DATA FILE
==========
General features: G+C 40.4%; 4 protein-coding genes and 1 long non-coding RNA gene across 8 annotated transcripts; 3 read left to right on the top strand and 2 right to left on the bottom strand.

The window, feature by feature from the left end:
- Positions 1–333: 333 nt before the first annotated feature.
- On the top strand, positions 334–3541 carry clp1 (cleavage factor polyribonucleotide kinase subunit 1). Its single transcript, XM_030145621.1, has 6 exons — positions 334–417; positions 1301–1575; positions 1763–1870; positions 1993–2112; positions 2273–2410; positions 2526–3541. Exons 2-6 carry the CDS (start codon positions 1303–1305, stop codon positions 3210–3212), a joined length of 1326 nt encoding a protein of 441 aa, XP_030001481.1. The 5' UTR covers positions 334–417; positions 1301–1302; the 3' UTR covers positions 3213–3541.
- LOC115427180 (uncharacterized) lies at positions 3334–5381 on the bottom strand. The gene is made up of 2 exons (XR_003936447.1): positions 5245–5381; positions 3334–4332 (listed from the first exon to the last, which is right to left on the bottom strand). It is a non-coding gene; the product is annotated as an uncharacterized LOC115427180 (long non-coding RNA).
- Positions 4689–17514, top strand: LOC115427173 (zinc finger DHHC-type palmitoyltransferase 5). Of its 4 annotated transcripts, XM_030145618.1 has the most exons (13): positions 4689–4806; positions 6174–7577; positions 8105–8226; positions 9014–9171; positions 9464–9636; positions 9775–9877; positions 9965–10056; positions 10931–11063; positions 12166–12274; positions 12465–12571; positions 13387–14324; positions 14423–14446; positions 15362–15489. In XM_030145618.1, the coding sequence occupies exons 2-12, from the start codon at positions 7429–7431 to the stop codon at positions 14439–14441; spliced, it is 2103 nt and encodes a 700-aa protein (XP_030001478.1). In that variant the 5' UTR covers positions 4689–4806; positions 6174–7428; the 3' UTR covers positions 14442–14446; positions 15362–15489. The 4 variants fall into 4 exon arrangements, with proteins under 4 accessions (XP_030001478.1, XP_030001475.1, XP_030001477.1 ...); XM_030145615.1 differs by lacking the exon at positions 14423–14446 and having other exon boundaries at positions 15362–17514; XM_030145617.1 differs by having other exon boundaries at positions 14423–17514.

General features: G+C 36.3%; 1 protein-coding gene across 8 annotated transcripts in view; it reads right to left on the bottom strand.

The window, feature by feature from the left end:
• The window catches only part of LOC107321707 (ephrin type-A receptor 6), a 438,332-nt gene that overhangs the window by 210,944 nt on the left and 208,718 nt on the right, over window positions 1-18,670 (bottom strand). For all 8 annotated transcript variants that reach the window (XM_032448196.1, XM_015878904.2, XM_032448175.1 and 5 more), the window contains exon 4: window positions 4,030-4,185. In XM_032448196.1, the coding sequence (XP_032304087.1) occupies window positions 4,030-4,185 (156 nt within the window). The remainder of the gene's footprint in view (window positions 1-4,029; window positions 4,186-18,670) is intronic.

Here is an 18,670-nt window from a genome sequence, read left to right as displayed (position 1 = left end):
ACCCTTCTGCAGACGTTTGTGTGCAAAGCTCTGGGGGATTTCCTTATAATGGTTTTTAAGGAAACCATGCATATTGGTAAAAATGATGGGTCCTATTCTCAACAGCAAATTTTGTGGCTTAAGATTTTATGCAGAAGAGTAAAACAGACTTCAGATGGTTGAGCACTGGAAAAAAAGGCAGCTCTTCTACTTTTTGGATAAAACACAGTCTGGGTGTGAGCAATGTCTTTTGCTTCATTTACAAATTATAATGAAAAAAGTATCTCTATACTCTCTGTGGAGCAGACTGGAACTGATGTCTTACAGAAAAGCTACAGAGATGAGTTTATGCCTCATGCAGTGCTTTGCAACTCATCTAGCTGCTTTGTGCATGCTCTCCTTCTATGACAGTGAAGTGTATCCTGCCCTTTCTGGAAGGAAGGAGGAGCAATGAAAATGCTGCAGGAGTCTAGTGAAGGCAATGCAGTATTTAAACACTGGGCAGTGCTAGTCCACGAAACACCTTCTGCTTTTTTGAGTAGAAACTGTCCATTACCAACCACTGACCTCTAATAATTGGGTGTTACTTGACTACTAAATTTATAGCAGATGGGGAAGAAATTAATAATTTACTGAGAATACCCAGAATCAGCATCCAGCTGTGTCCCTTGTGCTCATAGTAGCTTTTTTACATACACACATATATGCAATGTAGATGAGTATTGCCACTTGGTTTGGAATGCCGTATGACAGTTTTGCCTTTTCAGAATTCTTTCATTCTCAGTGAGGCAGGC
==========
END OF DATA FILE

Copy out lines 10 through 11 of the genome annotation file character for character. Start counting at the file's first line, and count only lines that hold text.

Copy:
Here is an 18,670-nt window from a genome sequence, read left to right as displayed (position 1 = left end):
ACCCTTCTGCAGACGTTTGTGTGCAAAGCTCTGGGGGATTTCCTTATAATGGTTTTTAAGGAAACCATGCATATTGGTAAAAATGATGGGTCCTATTCTCAACAGCAAATTTTGTGGCTTAAGATTTTATGCAGAAGAGTAAAACAGACTTCAGATGGTTGAGCACTGGAAAAAAAGGCAGCTCTTCTACTTTTTGGATAAAACACAGTCTGGGTGTGAGCAATGTCTTTTGCTTCATTTACAAATTATAATGAAAAAAGTATCTCTATACTCTCTGTGGAGCAGACTGGAACTGATGTCTTACAGAAAAGCTACAGAGATGAGTTTATGCCTCATGCAGTGCTTTGCAACTCATCTAGCTGCTTTGTGCATGCTCTCCTTCTATGACAGTGAAGTGTATCCTGCCCTTTCTGGAAGGAAGGAGGAGCAATGAAAATGCTGCAGGAGTCTAGTGAAGGCAATGCAGTATTTAAACACTGGGCAGTGCTAGTCCACGAAACACCTTCTGCTTTTTTGAGTAGAAACTGTCCATTACCAACCACTGACCTCTAATAATTGGGTGTTACTTGACTACTAAATTTATAGCAGATGGGGAAGAAATTAATAATTTACTGAGAATACCCAGAATCAGCATCCAGCTGTGTCCCTTGTGCTCATAGTAGCTTTTTTACATACACACATATATGCAATGTAGATGAGTATTGCCACTTGGTTTGGAATGCCGTATGACAGTTTTGCCTTTTCAGAATTCTTTCATTCTCAGTGAGGCAGGC